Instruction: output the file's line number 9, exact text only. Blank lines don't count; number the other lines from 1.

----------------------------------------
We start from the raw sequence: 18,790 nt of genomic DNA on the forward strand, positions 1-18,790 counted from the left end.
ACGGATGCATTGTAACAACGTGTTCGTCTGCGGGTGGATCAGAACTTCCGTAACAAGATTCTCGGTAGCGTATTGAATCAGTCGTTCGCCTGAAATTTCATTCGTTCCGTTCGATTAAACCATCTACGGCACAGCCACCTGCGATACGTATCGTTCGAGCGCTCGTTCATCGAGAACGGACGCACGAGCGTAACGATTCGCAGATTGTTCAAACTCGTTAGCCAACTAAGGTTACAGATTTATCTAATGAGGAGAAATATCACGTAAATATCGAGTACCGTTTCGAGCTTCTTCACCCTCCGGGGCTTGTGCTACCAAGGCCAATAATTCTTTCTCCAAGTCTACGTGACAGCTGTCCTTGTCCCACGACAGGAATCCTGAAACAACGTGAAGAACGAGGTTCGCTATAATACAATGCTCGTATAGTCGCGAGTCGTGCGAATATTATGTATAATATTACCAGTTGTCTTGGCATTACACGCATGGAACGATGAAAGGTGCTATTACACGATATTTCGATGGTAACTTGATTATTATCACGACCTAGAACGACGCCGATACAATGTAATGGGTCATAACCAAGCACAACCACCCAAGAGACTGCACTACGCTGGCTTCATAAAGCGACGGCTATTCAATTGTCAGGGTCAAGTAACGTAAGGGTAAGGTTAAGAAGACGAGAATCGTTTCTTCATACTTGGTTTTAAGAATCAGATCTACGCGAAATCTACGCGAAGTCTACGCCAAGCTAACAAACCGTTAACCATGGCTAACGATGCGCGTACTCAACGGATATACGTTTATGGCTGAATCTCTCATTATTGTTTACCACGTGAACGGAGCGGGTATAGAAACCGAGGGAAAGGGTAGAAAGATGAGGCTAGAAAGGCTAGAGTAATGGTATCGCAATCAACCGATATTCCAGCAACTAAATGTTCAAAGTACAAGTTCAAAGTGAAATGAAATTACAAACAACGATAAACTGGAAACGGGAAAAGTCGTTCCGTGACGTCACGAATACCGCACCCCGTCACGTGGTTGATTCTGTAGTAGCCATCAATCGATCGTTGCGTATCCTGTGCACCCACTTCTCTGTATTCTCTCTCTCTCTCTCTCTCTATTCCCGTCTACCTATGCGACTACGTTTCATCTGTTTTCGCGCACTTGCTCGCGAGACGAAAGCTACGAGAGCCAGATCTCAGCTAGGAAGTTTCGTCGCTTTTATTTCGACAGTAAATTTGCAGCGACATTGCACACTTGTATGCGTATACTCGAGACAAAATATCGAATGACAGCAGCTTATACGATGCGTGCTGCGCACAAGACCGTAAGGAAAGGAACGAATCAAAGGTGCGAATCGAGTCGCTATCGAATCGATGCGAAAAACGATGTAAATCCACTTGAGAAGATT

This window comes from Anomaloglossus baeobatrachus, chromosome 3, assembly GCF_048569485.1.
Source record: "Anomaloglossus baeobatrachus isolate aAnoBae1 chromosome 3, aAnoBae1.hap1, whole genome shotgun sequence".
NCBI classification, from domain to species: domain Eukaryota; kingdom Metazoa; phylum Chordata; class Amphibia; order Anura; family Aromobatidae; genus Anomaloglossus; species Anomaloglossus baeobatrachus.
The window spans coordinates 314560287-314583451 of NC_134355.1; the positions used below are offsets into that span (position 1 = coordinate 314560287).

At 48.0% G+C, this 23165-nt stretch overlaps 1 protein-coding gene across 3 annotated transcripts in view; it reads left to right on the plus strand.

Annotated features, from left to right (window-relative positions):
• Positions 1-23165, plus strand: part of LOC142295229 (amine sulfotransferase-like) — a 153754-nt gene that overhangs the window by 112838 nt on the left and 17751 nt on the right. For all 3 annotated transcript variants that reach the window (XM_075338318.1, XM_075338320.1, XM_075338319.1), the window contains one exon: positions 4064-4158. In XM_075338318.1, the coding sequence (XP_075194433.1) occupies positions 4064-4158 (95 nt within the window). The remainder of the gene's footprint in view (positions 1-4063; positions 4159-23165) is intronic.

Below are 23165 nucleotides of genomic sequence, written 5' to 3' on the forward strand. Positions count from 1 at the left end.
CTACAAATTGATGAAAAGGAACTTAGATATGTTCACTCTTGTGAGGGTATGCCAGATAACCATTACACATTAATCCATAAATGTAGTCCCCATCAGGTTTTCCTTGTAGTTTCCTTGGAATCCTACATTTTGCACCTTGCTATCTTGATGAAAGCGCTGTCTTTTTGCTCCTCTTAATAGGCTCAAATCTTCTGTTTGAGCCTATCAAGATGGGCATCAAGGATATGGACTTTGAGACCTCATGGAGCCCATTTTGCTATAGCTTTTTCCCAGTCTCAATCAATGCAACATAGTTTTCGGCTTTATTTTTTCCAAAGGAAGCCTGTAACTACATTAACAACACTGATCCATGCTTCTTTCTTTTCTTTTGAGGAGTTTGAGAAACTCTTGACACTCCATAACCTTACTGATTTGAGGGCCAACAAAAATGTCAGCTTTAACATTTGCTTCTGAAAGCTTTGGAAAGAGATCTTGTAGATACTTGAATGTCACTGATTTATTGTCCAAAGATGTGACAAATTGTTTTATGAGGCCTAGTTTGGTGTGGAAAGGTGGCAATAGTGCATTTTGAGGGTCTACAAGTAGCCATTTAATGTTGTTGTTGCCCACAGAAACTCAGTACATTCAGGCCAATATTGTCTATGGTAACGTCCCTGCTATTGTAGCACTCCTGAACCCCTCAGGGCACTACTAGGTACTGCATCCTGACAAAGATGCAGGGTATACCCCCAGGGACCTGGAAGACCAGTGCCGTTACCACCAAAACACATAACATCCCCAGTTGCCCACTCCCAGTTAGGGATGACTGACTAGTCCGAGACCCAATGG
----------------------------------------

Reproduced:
• Positions 1-23165, plus strand: part of LOC142295229 (amine sulfotransferase-like) — a 153754-nt gene that overhangs the window by 112838 nt on the left and 17751 nt on the right. For all 3 annotated transcript variants that reach the window (XM_075338318.1, XM_075338320.1, XM_075338319.1), the window contains one exon: positions 4064-4158. In XM_075338318.1, the coding sequence (XP_075194433.1) occupies positions 4064-4158 (95 nt within the window). The remainder of the gene's footprint in view (positions 1-4063; positions 4159-23165) is intronic.